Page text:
First estimates of the cost of damaged cultural property was about YUD10,527,690,000 ($10.5 billion), which is just under 15% of the total earthquake damage. The 1984 inflation rates put that amount at about YUD3,174,098,500,000 (3.1 trillion), equaling to $31,700,000,000 (31 billion). The Yugoslav Government agreed to pay 82% of the total estimated cost of damaged cultural property, whereas the remaining 18% was to be paid by the local municipalities. To help meet the total costs of the disaster, the Government had set up a statutory fund whereby each worker across SFR Yugoslavia contributed 1% of his monthly salary towards the restoration effort in a ten-year period, from 1979 to 1989.

Till September 1, 1983, the Government had budgeted for a total expenditure of YUD54,722,849,000 (54.7 billion), of which 3.7% or YUD21,023,620,800 (21 billion) were allocated for cultural property.

By 1984, Montenegro was still under restoration, the entire Montenegrin coast, especially Budva and Kotor, and Cetinje receiving the heaviest amounts of restoration. Several objects had been fully restored by 1984, including the Memorial Museum of Jovan Tomasevic in Bar; Monastery of St. Vid and Church of St. Alexander Nevsky in Budva; Republic Institute for the Protection of Cultural Monuments (former Austrian embassy), State Museum (former Palace of King Nicholas), National Gallery and the Bishop's House in Cetinje; the Archives and Gallery of Josip Bepo Benkovic in Herceg Novi, Cultural Center in Kotor, Church of St. George in Orahovac (Kotor), Church of Our Lady in Krimovice (Kotor), Church of St. John in Dub (Kotor), Church of St. George in Sisici (Kotor), Church of St. George in Sutvara (Kotor), Church of St. George in Prijeradi (Kotor), Church of St. Eustacius in Dobrota (Kotor), Church of Our Lady of the Rocks in Perast (Kotor), Roman mosaics in Risan (Kotor) and twelve church buildings in Grbalj (Kotor).

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Bay of Kotor Geographic region of Montenegro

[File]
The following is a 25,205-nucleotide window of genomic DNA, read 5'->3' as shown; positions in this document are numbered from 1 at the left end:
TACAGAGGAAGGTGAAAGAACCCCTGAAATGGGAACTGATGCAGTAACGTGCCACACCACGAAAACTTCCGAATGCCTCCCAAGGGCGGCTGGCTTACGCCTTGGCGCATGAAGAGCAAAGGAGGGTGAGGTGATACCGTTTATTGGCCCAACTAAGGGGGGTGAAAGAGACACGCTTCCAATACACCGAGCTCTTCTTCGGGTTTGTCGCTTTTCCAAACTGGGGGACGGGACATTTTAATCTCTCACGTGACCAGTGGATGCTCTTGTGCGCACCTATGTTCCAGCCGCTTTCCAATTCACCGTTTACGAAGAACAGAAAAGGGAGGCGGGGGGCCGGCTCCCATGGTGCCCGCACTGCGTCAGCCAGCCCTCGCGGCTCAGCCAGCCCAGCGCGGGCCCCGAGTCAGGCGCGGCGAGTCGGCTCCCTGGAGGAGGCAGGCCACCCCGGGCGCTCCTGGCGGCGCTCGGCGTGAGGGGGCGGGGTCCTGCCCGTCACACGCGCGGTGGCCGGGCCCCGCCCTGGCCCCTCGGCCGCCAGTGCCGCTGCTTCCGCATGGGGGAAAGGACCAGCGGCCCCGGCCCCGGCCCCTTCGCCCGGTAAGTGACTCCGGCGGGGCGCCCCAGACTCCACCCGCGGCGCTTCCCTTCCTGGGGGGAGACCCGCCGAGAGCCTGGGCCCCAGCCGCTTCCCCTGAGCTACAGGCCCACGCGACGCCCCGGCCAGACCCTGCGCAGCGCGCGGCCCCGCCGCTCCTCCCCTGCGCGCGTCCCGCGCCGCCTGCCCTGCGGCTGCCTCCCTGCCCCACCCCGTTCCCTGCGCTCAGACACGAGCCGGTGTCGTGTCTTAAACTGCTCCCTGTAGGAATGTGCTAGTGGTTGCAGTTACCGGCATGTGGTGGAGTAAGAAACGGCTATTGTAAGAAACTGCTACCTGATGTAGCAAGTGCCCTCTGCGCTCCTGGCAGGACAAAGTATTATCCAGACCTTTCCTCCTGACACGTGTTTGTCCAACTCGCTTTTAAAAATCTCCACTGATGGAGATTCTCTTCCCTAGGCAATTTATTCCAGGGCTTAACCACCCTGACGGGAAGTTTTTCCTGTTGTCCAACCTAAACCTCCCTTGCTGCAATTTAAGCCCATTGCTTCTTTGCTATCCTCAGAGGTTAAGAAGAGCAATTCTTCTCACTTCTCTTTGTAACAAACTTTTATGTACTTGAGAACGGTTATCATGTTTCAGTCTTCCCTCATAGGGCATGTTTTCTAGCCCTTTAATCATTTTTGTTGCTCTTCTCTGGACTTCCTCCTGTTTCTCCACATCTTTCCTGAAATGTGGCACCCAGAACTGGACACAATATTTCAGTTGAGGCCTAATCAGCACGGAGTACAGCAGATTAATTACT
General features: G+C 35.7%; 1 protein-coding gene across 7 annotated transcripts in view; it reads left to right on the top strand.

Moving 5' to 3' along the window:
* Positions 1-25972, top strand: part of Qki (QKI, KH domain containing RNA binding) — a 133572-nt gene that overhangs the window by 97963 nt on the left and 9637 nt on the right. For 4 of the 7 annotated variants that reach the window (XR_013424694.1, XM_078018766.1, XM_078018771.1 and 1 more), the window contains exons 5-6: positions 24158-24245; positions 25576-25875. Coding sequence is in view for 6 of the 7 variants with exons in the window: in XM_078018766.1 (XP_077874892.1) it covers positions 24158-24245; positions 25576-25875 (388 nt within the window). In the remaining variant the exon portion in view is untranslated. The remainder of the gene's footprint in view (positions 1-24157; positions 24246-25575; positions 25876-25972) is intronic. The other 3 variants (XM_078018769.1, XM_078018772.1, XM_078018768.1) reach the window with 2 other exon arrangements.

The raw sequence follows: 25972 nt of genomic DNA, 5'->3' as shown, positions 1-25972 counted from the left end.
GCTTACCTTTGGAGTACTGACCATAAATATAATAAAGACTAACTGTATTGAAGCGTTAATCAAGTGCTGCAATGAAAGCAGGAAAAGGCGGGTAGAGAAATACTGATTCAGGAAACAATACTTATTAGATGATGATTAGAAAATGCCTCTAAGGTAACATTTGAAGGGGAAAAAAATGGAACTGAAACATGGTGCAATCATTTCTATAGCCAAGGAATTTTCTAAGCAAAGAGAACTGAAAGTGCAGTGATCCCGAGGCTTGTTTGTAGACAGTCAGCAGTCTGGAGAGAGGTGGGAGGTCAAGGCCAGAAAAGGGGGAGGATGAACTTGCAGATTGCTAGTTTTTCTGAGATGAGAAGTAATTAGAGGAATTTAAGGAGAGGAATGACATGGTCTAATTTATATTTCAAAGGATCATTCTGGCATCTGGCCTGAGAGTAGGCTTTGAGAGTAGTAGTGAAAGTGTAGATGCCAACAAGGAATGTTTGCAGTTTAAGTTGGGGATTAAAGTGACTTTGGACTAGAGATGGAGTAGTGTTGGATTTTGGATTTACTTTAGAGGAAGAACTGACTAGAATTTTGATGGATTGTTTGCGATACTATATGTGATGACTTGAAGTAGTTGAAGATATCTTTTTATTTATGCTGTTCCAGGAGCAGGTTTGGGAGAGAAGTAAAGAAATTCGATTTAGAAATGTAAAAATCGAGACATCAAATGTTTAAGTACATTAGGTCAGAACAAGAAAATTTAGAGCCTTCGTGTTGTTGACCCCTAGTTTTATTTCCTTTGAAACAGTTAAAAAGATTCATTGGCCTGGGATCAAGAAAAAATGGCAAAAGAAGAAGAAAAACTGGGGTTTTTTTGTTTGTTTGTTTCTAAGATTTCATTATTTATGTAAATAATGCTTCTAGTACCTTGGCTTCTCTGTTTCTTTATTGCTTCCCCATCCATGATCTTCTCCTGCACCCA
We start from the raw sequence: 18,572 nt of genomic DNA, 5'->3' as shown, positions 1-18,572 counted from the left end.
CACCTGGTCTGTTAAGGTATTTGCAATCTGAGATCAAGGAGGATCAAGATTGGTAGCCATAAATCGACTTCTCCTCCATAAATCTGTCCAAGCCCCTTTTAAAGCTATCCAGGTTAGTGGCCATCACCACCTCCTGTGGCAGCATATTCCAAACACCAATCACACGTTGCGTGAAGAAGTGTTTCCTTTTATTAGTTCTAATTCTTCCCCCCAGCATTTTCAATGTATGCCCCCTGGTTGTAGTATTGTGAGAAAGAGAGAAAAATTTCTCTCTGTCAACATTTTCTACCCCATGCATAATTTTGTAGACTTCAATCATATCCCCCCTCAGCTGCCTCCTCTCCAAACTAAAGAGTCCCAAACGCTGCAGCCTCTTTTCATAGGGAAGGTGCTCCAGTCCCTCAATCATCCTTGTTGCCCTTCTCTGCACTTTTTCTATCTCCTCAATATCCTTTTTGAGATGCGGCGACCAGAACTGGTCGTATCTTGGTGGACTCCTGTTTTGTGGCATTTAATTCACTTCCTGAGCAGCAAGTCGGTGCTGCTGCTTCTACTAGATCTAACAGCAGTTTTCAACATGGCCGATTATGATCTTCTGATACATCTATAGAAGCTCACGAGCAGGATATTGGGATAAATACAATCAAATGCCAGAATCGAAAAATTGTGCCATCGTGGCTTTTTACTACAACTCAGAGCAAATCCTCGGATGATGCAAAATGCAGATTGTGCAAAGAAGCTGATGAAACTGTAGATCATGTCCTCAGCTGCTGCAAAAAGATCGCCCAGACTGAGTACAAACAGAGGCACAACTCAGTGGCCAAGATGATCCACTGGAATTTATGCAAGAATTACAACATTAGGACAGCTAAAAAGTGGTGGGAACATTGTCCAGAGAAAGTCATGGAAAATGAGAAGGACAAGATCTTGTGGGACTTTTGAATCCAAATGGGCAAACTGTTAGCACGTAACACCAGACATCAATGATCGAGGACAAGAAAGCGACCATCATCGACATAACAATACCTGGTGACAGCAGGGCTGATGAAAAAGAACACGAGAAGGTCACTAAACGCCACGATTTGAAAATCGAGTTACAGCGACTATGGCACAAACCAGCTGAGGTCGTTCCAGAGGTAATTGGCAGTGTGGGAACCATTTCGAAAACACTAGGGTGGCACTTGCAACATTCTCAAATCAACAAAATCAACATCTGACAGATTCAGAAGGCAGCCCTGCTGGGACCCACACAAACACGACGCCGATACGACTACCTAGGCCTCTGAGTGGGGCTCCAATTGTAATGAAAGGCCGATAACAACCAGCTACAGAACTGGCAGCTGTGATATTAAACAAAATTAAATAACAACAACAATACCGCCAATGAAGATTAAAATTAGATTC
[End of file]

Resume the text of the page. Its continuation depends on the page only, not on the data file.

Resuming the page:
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References

  1. 1 2 3 ISC (2015), ISC-GEM Global Instrumental Earthquake Catalogue (1900–2009), Version 2.0, International Seismological Centre
  2. USGS (December 1, 2008), EXPO-CAT Earthquake Catalog, Version 2007-12, United States Geological Survey
  3. Leeds, A.; Matthiesen, R. B.; Anicic, D. (1980), Montenegro, Yugoslavia earthquake, April 15, 1979 : reconnaissance report, Earthquake Engineering Research Institute, p. 4, archived from the original on 2015-04-07, retrieved 2015-04-03
  4. USGS (September 4, 2009), PAGER-CAT Earthquake Catalog, Version 2008_06.1, United States Geological Survey
  5. "Strong-Motion Records of Earthquakes in 1979, Ambraseys, N., Smit, P., Sigbjornsson, R., Suhadolc, P. and Margaris, B. (2002), Internet-Site for European Strong-Motion Data, European Commission, Research-Directorate General, Environment and Climate Programme". Archived from the original on 2009-10-08.
  6. 1 2 (Montenegrin): Crnogorski zemljotres ukroćen u Skoplju [ permanent dead link ], Vijesti
  7. "Pitanja".
  8. "Pitanja".
  9. 1 2 3 "Zemljotres od 15. aprila 1979. godine" (in Serbo-Croatian). Seismological Observatory of Montenegro. 2010-04-16. Archived from the original on 2010-07-04. Retrieved 2010-10-11.
  10. 1 2 3 4 5 6 UNESCO (1984), Montenegro Earthquake: The Conservation of the Historic Monuments and Art Treasures (PDF), United Nations Educational, Scientific and Cultural Organization